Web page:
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[BASP] Arthur (1981, Steve Gordon) / Arthur 2: On the Rocks (1987, Bud Yorkin)

The Best of An Alan Smithee Podcast: Episode Twenty-seven

Arthur (1981, Steve Gordon) / Arthur 2: On the Rocks (1987, Bud Yorkin)

Originally posted: January 3, 2014

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Arthur (2011, Jason Winer)

My Thin Man affection aside, I’m not against sobriety. However, Russell Brand movies integrate the glory of AA to the point it hurts the film (Get Him to the Greek made a similar move at a similar time). The development hurts Arthur, somewhat significantly. It’s good the film has Greta Gerwig, as she pulls it through.

The film is a very pleasant surprise; Brand has shown he can be endearing while still being raucous, but this film is the first I’ve seen where it suggests he might actually be able to act as well. He’s mostly acting opposite Helen Mirren or Gerwig, so he definitely has a lot of support.

The approach helps. Of course it’s nowhere near as good as the original, but it doesn’t compete. Between Brand, Gerwig and Mirren, it engenders a totally different response.

A lot of the film is Mirren’s show—it’s funny because of her responses to Brand. Her career’s gotten so much more interesting as she’s taken these varied roles.

Gerwig’s excellent. Since I’d never seen her before, I was pleasantly surprised, but Arthur has two other big surprises. First, Jennifer Garner’s fantastic. It’s like she was born to play a (realistic) heartless harpy. The other surprise is Nick Nolte (in a small role as Garner’s father). He’s atrocious. I’m not sure they even bothered making sure he was awake.

Winer’s direction is good, very calm and self-aware.

I was hopeful for Arthur, but it’s better than I thought it could be.

2.5/4★★½

CREDITS

Directed by Jason Winer; written by Peter Baynham, based on the film by Steve Gordon; director of photography, Uta Briesewitz; edited by Brent White; music by Theodore Shapiro; production designer, Sarah Knowles; produced by J.C. Spink, Russell Brand, Larry Brezner, Kevin McCormick, Chris Bender and Michael Tadross; released by Warner Bros.

Starring Russell Brand (Arthur), Helen Mirren (Hobson), Greta Gerwig (Naomi), Jennifer Garner (Susan), Geraldine James (Vivienne), Luis Guzmán (Bitterman) and Nick Nolte (Burt Johnson).


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Arthur (1981, Steve Gordon)

Steve Gordon died the year after Arthur came out, so he never made any other films, which is an exceptional tragedy. Arthur is a singular comedy–it’s a mix of laugh-out-loud comedy, romantic comedy, sincere human relationships and genuine character development. The first two are not mutually exclusive, but I’m not even sure Woody Allen’s managed to combine them with the second two (two of Woody’s regular producers, in fact, produced Arthur). Gordon frequently gets affecting hilarious scenes going–usually involving John Gielgud–and the film’s a joy to watch.

For the last third, Gordon takes a hint from Mr. Deeds Goes to Town and sets everything at one location. (Oddly, as Dudley Moore shuffles in–the character’s a complete drunk and Moore’s got some incredible bits with how far he’ll go to protect his alcohol–I thought it’d be interesting if Gordon did the Deeds close, but didn’t even realize he had until I started typing this post up). It’s a good format for the close, but also the only part where Gordon stumbles. He offers the film’s most profound moments, then shies away. Worse, he continues this absurd life-threatening subplot, which kind of worked as a joke in a scene in the middle, but at the end… it had me thinking about framed bellboys instead of the movie itself.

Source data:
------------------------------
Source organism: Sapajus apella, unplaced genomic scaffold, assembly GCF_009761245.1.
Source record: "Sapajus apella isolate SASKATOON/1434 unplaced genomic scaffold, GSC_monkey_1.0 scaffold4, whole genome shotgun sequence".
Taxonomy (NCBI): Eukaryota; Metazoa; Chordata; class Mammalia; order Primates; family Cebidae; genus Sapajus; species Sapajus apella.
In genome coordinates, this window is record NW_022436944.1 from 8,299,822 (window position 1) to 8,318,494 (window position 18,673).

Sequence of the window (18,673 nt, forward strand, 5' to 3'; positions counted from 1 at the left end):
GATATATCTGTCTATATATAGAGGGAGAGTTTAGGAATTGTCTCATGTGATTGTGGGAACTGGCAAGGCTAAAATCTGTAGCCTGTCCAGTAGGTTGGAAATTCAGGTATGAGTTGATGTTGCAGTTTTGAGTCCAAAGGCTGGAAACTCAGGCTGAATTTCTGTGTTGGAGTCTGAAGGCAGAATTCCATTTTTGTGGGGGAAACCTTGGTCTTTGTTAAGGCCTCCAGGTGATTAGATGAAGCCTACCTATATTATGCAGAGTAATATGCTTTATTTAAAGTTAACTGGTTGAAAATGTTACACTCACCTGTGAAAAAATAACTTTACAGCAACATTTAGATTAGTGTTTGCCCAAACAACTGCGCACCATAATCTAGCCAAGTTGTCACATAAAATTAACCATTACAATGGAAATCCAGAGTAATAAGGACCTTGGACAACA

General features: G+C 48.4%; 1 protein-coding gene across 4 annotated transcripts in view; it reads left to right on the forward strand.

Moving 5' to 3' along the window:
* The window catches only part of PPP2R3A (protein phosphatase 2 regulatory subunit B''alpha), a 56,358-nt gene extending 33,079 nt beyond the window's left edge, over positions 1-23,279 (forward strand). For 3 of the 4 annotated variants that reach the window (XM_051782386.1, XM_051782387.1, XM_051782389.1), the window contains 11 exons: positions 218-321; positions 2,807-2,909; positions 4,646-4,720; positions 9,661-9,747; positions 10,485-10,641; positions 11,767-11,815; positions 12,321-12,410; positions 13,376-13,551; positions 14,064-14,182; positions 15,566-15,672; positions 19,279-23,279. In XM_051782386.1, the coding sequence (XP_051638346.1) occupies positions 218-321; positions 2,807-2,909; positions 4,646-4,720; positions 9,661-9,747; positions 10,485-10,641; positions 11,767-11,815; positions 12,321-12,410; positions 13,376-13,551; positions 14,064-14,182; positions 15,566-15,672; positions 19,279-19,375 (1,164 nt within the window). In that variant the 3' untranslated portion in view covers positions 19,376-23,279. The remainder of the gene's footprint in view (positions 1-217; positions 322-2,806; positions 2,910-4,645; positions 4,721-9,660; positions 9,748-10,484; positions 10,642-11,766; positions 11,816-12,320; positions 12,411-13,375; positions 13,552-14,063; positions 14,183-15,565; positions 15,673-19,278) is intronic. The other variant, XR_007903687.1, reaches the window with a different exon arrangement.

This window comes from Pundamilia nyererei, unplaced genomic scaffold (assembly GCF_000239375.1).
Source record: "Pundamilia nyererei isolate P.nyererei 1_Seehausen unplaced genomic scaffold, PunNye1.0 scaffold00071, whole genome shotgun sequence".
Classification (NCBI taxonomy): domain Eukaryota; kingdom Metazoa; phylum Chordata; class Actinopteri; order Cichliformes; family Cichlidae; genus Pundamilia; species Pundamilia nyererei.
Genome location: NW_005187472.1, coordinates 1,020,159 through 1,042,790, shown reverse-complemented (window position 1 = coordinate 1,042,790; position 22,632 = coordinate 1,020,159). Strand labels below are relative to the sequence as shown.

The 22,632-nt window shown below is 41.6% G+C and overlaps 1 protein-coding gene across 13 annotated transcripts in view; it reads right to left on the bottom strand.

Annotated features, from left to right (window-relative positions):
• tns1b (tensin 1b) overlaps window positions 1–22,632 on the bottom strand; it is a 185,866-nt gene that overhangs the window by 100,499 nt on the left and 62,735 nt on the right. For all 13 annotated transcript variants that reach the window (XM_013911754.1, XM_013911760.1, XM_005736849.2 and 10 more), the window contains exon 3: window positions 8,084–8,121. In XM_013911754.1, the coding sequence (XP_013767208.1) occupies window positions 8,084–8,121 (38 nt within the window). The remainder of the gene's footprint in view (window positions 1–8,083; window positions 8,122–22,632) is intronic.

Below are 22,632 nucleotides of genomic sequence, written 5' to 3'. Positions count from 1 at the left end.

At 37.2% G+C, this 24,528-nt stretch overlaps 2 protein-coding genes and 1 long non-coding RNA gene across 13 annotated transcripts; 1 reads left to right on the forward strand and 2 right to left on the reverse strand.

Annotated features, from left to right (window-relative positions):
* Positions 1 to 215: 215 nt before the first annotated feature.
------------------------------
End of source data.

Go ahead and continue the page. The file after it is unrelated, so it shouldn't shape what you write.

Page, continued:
The acting in the film is all excellent. Gielgud’s performance as Moore’s exasperated but loving butler is exceptional. The scenes with him and Moore are all great, just getting better as the film goes along. Moore, as the leading man, is a comic genius–he can make his heel of a character utterly sympathetic from the first moment on film. Also great are Anne De Salvo, Ted Ross and Barney Martin. Strangely–or maybe not–Liza Minnelli’s best scenes are the ones without Moore. She and Moore are good together, but they’re very cute, and when it’s her and Martin or her and Gielgud, the scenes just have a lot more resonance. It’s a romantic comedy, of course she’s got to have scenes with Moore, but the rest of her scenes–even the brief second watching her at work–are when it’s obvious Gordon was really writing the character.

For a while, I thought Arthur was going to be that supreme example I’d compare all other popular comedies against. The way Gordon serves actual human regard with the funny stuff, it’s incredibly rare (because the laughs Gordon goes for are cheap, popular laughs). So, it might not be the ultimate comparison, but it’s still great.

3.5/4★★★½

CREDITS

Written and directed by Steve Gordon; director of photography, Fred Schuler; edited by Susan E. Morse; music by Burt Bacharach; production designer, Stephen Hendrickson; produced by Charles H. Joffe; released by Orion Pictures.

Starring Dudley Moore (Arthur Bach), Liza Minnelli (Linda Marolla), John Gielgud (Hobson), Geraldine Fitzgerald (Martha Bach), Jill Eikenberry (Susan Johnson), Stephen Elliott (Burt Johnson), Ted Ross (Bitterman), Barney Martin (Ralph Marolla), Thomas Barbour (Stanford Bach) and Anne De Salvo (Gloria).


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THIS FILM IS ALSO DISCUSSED ON BASP | ARTHUR (1981) / ARTHUR 2: ON THE ROCKS (1987).